We are developing the social individualist meta-context for the future. From the very serious to the extremely frivolous... lets see what is on the mind of the Samizdata people.

Samizdata, derived from Samizdat /n. - a system of clandestine publication of banned literature in the USSR [Russ.,= self-publishing house]

Samizdata quote of the day

Various forms of coercion, such as designation of the application process for identity documents issued by UK Ministers (e.g passports), are an option to stimulate applications in a manageable way. Designation should be considered as part of a managed roll-out strategy, specifically in relation to UK documents. There are advantages to designation of documents associated with particular target groups e.g. young people who may be applying for their first Driving Licence.

‘National Identity Scheme, Options Analysis – Outcome’, the Home Office document from the end of 2007 that succinctly describes its approach to the imposition of the national identity scheme onto the population.

The new Home Secretary, Alan Johnson, says “Holding an identity card should be a personal choice for British citizens — just as it is now to obtain a passport.” This is no change. It always has been intended that it should become the same personal choice, that any application for a passport (or another official document that you need to live a normal life) should entail an application to be on the national register for the rest of your life. As voluntary as sleeping.

7 comments to Samizdata quote of the day

  • Paul Marks

    Sadly true Guy.

    The collectivist (anti freedom) intentions of the government have not changed – all they change is presentation and tactics from time to time.

  • ThousandsOfMilesAway

    Whilst the government are clearly, in the wake of the Johnson article – at least in presentational terms, if not, as you suggest, in substance – in retreat, now is the time that opponents of a national ID register should be pressing home their advantage and moving to ensure the demise of the database as well.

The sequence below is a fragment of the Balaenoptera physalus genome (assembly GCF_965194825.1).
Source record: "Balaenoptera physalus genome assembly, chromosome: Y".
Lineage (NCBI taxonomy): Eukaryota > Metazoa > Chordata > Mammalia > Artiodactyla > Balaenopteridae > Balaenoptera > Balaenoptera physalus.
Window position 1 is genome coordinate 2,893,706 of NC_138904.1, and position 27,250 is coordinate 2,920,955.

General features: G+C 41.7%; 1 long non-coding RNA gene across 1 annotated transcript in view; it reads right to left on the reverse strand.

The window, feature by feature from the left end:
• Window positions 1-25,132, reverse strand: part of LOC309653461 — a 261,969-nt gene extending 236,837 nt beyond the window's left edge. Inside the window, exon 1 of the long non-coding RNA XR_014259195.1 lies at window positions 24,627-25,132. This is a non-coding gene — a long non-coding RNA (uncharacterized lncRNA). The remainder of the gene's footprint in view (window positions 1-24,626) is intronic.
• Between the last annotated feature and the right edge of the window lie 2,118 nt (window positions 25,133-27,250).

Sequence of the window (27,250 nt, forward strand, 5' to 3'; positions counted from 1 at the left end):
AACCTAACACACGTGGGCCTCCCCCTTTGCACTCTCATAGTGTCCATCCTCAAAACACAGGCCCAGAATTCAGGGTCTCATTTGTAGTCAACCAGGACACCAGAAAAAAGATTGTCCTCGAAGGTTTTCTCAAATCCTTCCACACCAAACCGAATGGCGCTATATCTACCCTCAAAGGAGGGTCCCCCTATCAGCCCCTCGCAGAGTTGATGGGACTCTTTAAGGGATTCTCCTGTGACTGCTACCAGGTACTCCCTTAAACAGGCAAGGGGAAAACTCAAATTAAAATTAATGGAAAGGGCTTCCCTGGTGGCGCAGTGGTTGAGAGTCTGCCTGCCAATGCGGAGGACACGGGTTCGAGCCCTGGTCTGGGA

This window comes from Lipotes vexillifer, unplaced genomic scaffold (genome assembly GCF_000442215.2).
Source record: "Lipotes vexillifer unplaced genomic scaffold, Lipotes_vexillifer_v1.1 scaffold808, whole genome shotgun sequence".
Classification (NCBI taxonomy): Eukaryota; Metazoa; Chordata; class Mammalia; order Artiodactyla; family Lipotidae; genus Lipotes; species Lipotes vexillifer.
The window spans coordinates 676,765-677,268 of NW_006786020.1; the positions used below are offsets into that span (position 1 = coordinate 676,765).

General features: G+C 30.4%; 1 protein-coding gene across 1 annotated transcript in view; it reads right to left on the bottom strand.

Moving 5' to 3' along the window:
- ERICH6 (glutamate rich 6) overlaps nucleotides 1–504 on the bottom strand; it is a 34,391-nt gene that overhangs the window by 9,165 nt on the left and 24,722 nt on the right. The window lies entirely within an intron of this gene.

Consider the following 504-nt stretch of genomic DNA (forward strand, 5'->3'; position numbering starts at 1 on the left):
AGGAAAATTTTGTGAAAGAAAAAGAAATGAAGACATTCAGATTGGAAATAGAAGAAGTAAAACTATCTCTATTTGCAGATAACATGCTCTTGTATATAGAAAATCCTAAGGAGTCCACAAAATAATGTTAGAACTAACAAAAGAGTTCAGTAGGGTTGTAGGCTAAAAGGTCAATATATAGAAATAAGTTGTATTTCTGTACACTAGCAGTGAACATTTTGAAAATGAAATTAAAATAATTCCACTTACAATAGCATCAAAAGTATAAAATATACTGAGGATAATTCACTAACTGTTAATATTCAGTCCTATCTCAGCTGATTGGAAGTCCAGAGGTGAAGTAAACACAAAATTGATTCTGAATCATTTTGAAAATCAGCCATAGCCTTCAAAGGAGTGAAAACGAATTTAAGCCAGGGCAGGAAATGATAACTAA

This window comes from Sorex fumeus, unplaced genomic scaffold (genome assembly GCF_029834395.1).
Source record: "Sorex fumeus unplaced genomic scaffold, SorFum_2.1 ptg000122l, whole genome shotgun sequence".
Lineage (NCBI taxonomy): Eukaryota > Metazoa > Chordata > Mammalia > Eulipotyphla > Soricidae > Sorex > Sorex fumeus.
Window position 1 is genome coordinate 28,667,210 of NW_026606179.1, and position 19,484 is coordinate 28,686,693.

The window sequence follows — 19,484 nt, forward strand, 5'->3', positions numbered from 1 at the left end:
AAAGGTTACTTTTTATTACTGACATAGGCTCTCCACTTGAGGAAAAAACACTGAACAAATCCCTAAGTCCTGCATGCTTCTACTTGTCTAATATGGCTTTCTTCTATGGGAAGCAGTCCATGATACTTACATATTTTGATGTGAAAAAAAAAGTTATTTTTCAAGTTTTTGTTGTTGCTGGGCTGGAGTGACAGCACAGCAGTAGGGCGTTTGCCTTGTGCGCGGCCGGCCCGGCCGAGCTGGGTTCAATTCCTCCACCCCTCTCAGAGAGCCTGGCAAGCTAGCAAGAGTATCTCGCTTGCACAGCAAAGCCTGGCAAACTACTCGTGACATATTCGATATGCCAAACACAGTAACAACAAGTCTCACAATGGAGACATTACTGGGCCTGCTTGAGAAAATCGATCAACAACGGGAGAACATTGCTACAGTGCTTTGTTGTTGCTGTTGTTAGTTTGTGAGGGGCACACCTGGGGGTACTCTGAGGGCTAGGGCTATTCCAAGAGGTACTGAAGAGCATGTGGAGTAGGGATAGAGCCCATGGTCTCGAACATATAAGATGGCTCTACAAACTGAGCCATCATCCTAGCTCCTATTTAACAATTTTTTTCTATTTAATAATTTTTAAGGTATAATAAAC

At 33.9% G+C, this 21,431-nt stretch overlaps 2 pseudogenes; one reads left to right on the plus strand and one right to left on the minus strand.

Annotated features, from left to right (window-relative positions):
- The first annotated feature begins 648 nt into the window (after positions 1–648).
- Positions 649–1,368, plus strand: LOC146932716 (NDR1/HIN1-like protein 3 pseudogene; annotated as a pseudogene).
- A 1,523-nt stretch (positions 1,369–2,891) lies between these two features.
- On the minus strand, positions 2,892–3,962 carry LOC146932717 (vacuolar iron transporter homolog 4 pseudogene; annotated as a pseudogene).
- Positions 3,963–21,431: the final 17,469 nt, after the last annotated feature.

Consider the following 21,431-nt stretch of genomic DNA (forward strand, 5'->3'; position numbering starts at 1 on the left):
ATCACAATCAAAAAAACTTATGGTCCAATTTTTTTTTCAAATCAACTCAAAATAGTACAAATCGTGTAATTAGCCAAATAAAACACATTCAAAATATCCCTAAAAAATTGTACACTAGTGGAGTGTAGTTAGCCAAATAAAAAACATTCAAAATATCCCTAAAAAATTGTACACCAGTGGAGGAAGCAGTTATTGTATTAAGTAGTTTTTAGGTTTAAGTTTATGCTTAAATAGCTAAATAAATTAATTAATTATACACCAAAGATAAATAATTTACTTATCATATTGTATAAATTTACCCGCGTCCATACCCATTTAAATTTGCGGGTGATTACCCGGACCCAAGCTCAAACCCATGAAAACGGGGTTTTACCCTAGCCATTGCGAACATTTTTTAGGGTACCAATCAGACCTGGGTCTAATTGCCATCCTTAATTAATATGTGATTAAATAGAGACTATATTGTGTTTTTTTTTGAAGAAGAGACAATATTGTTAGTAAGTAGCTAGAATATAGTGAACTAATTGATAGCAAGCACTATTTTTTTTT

I haven’t seen any columns in reply to the Home Secretary in the MSM. Guy, perhaps you could suggest to whoever mans the helm at CiF that you submit one?

  • ThousandsOfMilesAway

    Guy, I haven’t seen much (any?) MSM response to the Johnson article. Perhaps you or someone else from NO2ID might submit one to CiF?

  • ThousandsOfMilesAway

    [apols for the double (triple?) post – I see from NO2ID site that the Graun editorial the next day saw through the subterfuge, as did the Telegraph, but still, it would be good to see futher detailed rebuttal in the MSM if you can wangle some column inches – I think a lot of people have probably been take in]

  • guy herbert


    Comment is Free to their credit, asked me for a reaction the same day as the announcement. Here it is.

    It may be as a result of the chats I had with editorial staff that day that we got the good leader the following day. By the end of the week, however, another set of journalists who hadn’t absorbed the point at all (or didn’t want to) were writing up post-spin from Number 10. Newspapers don’t necessarily have a coherent personality or policy.

  • Remember when I advocated avoiding swear words except in very rare cases? This is one of those moments:

    If you think an Identity Card would be implemented as voluntary, you need to be fucking beaten with a Clue Stick until you beg for mercy.

  • Paul Marks

    Yes Guy – the lazyness of journalists (and their desire to maintain good relations with the government, from whom they get their stories and their publications their advertising) is a real problem.

    Real journalists who “dig for the truth” (such as Christopher Booker – or, much though libertarians may dislike him over some things, Peter Hitchens) are rare.

    And it is a problem that has got worse over time. Perhaps because modern journalists are “university types” (unlike Frank Johnson and so on of old) and modern universities are far more conformist than they used to be.

    Someone like M.J. Oakeshott who taught, look for all the different sides of an argument or event – even one where you think the truth is obvious, could not survive in a modern university.

    For example, no academic (or student) would last long if they questioned the legal status of homosexual acts. I am not saying they should be banned (far from it), but not so long ago people in univeristies could have different opinions on such matters without being driven out. Or never getting a post in the first place.

    That is not true now. These days if people do not have “liberal” left opinions (corporations boo hiss, “diversity” wonderful) they do not have a chance.

    Nor is just social questions. For example, the “token free market man” that most university economics departments used to have has now mostly gone – for example when Jack Wiseman went from the University of York no new free market person was brought in to replace him. And even the library he had created was shut down – to make room for yet more admin space.

    Modern university work (for students) is more like “writing reports” than writing essays that really question established “truth” (such as that credit money expansion is a good reaction to a recession).

    So the journalists produced by such places are going to be ………….